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Teacher To Teacher: Classroom Reform Starts With “The Talk”

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You are a very special person & teacher. So happy to hear you will be back with us! :-)

Thank you, Linda!

It raises pertinent questions which if unaddressed can lead to an ever-widening gap between the educators' objectives of raising individuals who live fulfilling lives or those who may never discover the richness of having lived fully.

Would you be willing to share any more information on the journaling, community inquiry, and inspiration assignments you wrote about? I teach sixth grade and have started the talk, and would love ideas for more real-world connection for my sixth grade language arts students.

Hi, Jenny. Thanks for your comment! I define "journaling" as any informal, semi/un-structured writing assignment whose central purpose is self-reflection. It can be based on text or other content, but it requires the student to reflect on personal experience, perspective, reaction, etc. My students have written stress journals, independent reading journals, and news journals, for example. For me, the important distinction between journal writing and any other academic writing is that there is room for voice and conjecture; students can say what they want, how they want to, and they can go out on a limb, if they wish. Community inquiry is about sending kids out into the community to investigate a question (ideally their own). Students have a lot of questions about life that school doesn’t always address. They can learn a lot about topics of interests by interviewing people, connecting with community businesses and organizations, and even simply observing and documenting phenomena they notice. Pushing them to pursue questions in a personal, maybe not-so-linear way can also help them develop interpersonal skills, creativity, and resourcefulness. Inspiration assignments are ongoing in my classroom. I ask my students to think about what inspires them—to work hard, to improve themselves, to defy the odds and push their limits. At the beginning of the year I ask them to create and present a visual representation of their source of inspiration; these are displayed prominently in the classroom so that students can see them all year. Students continue to look for inspiration (in their real lives, in the media, etc.), and have an open invitation to present throughout the year. I hope this answers some of your questions. Feel free to ask more!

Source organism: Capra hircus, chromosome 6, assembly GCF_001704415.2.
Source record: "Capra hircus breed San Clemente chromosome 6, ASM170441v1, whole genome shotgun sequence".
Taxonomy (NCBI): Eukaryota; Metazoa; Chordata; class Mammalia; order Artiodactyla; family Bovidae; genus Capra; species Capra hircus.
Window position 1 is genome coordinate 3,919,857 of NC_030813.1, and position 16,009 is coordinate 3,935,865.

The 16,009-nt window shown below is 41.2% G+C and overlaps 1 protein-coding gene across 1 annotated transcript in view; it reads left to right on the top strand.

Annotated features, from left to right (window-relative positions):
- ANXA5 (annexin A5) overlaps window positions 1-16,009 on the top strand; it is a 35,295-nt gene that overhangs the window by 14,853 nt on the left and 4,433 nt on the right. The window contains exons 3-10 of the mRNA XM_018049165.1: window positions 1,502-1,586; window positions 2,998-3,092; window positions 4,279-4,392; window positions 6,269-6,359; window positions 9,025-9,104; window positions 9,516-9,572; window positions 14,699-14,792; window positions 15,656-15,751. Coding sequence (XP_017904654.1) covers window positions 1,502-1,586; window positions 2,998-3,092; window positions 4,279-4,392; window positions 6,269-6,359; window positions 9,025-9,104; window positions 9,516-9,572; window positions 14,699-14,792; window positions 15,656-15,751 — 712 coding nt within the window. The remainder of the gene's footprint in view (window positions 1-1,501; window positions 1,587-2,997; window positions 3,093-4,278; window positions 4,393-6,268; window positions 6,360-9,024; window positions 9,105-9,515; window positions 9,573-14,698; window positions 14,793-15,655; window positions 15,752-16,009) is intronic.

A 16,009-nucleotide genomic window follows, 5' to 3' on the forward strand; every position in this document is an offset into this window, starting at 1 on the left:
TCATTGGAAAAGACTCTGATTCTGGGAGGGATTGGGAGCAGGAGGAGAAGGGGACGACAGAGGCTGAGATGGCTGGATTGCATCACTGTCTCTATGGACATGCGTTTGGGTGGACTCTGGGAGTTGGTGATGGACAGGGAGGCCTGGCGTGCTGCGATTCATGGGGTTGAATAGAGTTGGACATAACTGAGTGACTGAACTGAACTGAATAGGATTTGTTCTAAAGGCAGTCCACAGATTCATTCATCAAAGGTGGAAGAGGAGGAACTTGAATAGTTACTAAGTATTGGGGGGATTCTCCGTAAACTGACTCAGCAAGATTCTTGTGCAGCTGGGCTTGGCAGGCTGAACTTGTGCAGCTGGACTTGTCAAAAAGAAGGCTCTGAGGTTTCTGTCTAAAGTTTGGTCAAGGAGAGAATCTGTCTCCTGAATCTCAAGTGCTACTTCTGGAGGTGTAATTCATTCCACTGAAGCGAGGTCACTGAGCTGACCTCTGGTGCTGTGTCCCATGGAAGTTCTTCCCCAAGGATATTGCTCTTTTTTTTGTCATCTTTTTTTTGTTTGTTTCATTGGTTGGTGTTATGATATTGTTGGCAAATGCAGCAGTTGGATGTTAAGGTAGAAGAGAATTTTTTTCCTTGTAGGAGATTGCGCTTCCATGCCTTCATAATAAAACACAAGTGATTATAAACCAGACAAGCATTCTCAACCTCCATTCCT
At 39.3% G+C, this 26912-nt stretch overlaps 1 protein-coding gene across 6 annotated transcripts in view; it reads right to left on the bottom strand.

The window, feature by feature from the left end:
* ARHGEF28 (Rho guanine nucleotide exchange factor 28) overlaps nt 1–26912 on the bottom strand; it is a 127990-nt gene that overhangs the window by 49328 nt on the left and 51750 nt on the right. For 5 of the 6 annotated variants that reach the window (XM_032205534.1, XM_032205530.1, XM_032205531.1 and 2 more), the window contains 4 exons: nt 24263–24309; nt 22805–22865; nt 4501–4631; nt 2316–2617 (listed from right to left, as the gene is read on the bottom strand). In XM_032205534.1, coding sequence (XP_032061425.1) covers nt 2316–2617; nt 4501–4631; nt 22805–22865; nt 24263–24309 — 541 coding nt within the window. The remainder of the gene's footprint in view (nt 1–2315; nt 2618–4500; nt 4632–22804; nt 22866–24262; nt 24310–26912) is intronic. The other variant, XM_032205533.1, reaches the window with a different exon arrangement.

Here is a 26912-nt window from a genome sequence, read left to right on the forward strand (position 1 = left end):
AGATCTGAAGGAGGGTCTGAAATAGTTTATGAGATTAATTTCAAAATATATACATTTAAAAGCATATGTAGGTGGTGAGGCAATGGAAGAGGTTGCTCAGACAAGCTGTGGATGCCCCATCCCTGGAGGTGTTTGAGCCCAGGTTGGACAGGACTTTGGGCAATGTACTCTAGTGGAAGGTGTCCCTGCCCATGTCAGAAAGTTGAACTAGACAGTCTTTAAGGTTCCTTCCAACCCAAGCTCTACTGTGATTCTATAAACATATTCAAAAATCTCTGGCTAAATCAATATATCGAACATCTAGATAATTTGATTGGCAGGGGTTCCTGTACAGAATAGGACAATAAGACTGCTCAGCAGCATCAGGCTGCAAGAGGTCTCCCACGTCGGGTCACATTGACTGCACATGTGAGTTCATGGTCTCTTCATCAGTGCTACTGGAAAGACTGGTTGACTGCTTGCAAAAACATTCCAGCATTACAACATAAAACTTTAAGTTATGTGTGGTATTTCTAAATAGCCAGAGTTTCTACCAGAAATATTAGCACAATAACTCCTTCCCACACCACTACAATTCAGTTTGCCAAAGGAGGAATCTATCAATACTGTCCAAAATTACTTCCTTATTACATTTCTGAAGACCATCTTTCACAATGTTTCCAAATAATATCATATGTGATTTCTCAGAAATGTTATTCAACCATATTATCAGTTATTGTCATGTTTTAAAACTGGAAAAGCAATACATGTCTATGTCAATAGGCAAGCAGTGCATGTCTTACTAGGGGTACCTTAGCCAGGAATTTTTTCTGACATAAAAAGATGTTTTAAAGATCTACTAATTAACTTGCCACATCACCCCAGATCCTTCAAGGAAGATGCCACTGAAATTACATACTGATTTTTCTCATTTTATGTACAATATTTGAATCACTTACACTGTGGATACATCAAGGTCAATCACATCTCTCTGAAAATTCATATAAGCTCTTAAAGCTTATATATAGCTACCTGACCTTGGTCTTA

I would like to second Jenny's comment. I teach high school language arts and would also love to hear more about the journaling, community inquiry, and inspiration assignments you referred to. Thank you for your post. "The talk" seems to be a great example of culturally responsive and student-centered teaching.

Thanks for your comment, Al! Please see the response to Jenny's comment above :)

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